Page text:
“Ultimate Tipping Point For Dealers”

by Cheril Hendry

I came across this article and thought it would be of interest to our readers.

Even the best online efforts of national and regional automotive marketers fall victim to the retail dealer’s ability to destroy them. But times are going to change.

Today’s auto dealer has the opportunity to benefit from the cheapest form of advertising his business has ever known. Yet his ability to give customers what they want in online shopping at the retail level continues to blinded by his past marketing tactics. He does what he’s always done when making marketing decisions. He relies on the influence of his equally blinded constituents in the retail automotive world, other dealers, and ignores any opportunity to understand and respond to the consumer better than ever before.

The result? Online versions of tacky dealer marketing that resemble past initiatives historic to print and broadcast: Lack of differentiation. Commodity advertising that ignores any kind of retail brand effort, and internal systems that give customers the same poor service they’ve received for decades. Now it’s just happening online instead of in person.

One obvious case in point is the average dealer’s Web site, most often built by a third party provider who knows the one thing a dealer wants from online marketing is leads. Leads that will bring live bodies into showrooms within hours. Leads that, he fears, may not come in unless they are coerced and teased and manipulated through online tactics. Every click, every link, every effort the consumer makes to get relevant information from a dealer’s site is responded to with a form to fill out. My personal favorite is the common “Get an Instant Quote Now” link. Once clicked on, you get a 15-line form to complete with the promise that someone will get back to you quickly with a price. Consumers are leaving virtual skid marks on links like this.

When a dealer is presented this information logically through Web site back-end statistics and industry behavioral tracking, he agrees this is not what most shoppers want to go through online. Yet when given the opportunity to change his website and provide customers with information they really want, he defers to his main competitor’s site that just happens to have the same form submission. Since this competitor is outselling him by 30 or so vehicles a month, the dealer assumes this particular form submission process must be a part of their success. So he sticks to what he’s been doing, and the consumer sticks to his opinion of dealer advertising. Bad.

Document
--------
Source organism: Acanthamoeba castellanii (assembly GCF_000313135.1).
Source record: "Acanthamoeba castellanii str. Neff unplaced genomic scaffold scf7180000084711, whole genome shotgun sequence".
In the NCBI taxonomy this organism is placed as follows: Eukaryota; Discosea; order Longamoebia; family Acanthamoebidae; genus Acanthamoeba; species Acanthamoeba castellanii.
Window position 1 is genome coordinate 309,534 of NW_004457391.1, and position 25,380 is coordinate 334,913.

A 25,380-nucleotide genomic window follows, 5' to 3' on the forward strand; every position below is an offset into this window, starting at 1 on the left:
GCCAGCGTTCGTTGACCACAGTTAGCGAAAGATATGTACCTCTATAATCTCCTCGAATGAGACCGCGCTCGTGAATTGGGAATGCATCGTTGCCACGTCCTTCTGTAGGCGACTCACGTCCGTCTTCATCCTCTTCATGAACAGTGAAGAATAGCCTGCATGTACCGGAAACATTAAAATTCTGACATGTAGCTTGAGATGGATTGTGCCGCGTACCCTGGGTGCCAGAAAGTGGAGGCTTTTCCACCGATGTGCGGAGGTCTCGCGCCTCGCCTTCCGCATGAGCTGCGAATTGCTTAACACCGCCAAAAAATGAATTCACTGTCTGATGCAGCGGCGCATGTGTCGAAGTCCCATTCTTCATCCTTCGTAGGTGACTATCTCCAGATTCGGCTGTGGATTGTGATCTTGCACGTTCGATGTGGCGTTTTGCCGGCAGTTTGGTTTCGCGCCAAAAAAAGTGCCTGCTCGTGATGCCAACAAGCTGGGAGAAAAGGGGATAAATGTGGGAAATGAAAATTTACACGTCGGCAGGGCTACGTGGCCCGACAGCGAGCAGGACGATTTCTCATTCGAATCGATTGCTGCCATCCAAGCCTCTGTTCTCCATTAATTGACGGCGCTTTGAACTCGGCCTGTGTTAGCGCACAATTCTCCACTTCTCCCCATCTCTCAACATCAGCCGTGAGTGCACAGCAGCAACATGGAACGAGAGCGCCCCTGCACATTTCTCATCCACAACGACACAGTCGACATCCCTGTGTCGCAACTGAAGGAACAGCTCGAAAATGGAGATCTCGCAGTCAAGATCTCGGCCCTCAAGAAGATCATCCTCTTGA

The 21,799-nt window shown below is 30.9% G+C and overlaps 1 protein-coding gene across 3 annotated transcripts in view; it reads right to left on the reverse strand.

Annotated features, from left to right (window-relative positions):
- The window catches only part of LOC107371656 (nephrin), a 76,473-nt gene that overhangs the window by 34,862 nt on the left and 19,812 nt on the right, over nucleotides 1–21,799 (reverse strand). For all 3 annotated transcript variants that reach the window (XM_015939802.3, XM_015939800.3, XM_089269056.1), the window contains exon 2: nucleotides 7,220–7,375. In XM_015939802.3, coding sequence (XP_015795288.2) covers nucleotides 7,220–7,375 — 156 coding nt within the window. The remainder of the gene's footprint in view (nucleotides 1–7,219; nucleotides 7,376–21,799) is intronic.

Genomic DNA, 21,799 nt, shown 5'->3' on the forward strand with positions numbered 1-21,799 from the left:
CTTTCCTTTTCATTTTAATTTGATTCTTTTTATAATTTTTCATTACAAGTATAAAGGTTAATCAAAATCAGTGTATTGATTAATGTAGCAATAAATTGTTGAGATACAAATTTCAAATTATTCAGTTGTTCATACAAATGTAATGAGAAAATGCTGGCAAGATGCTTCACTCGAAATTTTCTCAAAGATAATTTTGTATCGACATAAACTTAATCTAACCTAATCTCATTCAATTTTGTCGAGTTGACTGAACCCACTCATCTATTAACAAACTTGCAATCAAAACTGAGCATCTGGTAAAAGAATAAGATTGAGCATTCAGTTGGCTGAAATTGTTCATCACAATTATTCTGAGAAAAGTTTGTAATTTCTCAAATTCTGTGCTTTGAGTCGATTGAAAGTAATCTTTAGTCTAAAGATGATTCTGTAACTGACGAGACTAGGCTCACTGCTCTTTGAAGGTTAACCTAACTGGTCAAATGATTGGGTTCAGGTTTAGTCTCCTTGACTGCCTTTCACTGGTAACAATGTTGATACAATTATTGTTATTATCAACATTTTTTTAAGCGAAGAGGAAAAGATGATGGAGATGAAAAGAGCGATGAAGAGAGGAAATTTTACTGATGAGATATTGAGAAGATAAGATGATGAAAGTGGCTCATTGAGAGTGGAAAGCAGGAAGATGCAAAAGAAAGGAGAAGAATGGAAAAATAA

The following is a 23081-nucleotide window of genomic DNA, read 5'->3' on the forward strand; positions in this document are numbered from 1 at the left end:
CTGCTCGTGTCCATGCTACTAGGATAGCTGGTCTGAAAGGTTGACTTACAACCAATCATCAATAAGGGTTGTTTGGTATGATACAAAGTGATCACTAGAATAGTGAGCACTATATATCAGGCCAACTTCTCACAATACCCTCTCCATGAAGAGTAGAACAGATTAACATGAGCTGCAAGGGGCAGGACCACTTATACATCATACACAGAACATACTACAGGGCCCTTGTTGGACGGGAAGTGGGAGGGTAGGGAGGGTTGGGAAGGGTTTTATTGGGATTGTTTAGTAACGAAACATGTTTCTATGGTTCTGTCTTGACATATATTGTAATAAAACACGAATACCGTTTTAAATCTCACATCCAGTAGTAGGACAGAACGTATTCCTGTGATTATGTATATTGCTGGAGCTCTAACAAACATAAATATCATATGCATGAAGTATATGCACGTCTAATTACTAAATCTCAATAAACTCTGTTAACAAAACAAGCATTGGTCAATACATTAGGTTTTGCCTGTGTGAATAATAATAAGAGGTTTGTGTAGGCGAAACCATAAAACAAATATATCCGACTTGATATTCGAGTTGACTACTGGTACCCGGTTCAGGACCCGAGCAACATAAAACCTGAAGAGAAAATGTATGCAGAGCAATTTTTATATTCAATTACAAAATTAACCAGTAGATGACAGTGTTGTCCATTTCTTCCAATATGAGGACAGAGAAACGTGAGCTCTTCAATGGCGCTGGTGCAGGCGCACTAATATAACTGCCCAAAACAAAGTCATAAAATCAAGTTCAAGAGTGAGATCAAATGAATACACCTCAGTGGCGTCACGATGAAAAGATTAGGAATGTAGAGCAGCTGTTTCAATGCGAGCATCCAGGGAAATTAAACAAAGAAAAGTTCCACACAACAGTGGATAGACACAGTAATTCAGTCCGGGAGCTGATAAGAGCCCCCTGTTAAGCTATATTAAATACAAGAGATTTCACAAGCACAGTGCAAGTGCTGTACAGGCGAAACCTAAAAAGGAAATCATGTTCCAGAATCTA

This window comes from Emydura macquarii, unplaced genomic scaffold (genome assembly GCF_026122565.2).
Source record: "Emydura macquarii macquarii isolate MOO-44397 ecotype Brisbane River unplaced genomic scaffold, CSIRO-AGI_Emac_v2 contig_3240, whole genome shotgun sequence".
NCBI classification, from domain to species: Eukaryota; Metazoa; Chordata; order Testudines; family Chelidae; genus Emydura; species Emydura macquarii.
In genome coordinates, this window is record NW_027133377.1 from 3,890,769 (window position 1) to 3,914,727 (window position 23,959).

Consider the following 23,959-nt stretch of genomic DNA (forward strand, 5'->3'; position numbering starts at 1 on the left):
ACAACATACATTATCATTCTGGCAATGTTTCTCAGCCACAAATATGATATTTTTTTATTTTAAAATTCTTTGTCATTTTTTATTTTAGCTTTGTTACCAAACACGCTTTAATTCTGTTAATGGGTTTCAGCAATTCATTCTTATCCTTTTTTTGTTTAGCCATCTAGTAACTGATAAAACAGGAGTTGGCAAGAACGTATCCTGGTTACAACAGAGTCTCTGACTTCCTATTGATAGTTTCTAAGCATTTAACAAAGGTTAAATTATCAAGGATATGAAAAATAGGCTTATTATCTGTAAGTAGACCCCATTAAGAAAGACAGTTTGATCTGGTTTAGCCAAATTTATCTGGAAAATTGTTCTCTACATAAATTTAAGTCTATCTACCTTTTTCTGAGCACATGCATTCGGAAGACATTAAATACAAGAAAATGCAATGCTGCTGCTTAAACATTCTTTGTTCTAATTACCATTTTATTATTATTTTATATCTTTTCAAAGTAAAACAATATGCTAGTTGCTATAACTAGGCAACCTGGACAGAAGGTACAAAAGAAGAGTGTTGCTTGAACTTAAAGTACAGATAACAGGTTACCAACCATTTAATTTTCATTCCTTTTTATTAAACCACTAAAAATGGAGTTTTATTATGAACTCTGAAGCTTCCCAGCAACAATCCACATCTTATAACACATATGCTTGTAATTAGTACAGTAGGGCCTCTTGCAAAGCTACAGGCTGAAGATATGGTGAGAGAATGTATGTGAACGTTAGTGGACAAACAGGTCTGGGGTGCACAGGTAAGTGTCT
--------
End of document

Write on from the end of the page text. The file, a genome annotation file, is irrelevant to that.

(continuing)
But things are changing.

Contrary to retail automotive dealers’ past ability to deliver poor quality marketing messages and still be successful, today’s incomparably tough industry conditions require survival of the fittest. And guess who gets to be the judge? Refer to Time Magazine’s Person of the Year (You). Or Ad Age’s Agency of the Year (The Consumer). Consumers are in control and over the next few years if they don’t get what they want from a dealer’s online communication methods, they’ll have the ability to “virtually” kill the dealer. And “virtually” killing him by lack of attention online will equate to killing him via minimal showroom traffic, trickling service R.O.’s and non-existent repeat and referral business.

There are some smart dealer principals already aware of this. They understand a trip to their physical showroom is contingent upon a customer’s interest in their virtual showroom. These are certainly tomorrow’s industry leaders who will be chuckling all the way to the bank. Meanwhile, the factory’s job of filtering out the weaker franchisees may become a little easier with the help of these new consumers.

What will be left is what I personally hope for. The best of the best. Smart dealers taking good care of customers while they make more money due higher grosses and lower advertising costs. They will deliver what the customer wants. And it will center much more around a dealer’s brand than a dealer’s price. Just like Best Buy. And Starbucks. And Nordstrom. And all the other retailers who take advantage of the knowledge their customers offer them and do something with it.

Cheril Hendry is CEO of HLF Brandtailers in Irvine California, an agency exclusive to automotive marketing and advertising. www.hlfbrandtailers.com.

Published by Dealer Communications Copyright © 2007 Dealer Communications Inc.. All rights reserved.Information in this newsletter is provided by both proprietary and public sources. Dealer Communicaitons makes no claims as to the accuracy of information provided by third party providers.


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